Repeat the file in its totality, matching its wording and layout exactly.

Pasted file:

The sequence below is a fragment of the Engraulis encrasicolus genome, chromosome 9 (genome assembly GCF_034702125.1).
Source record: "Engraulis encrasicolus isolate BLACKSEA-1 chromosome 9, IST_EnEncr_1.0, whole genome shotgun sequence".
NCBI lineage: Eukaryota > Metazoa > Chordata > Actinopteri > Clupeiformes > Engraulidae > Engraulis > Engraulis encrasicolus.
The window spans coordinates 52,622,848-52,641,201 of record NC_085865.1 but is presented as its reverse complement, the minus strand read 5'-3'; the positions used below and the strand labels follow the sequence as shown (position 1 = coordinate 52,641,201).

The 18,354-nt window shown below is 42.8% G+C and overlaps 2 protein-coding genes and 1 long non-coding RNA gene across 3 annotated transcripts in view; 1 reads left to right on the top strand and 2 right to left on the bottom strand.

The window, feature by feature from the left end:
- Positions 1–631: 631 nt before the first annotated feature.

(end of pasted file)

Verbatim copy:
The sequence below is a fragment of the Engraulis encrasicolus genome, chromosome 9 (genome assembly GCF_034702125.1).
Source record: "Engraulis encrasicolus isolate BLACKSEA-1 chromosome 9, IST_EnEncr_1.0, whole genome shotgun sequence".
NCBI lineage: Eukaryota > Metazoa > Chordata > Actinopteri > Clupeiformes > Engraulidae > Engraulis > Engraulis encrasicolus.
The window spans coordinates 52,622,848-52,641,201 of record NC_085865.1 but is presented as its reverse complement, the minus strand read 5'-3'; the positions used below and the strand labels follow the sequence as shown (position 1 = coordinate 52,641,201).

The 18,354-nt window shown below is 42.8% G+C and overlaps 2 protein-coding genes and 1 long non-coding RNA gene across 3 annotated transcripts in view; 1 reads left to right on the top strand and 2 right to left on the bottom strand.

The window, feature by feature from the left end:
- Positions 1–631: 631 nt before the first annotated feature.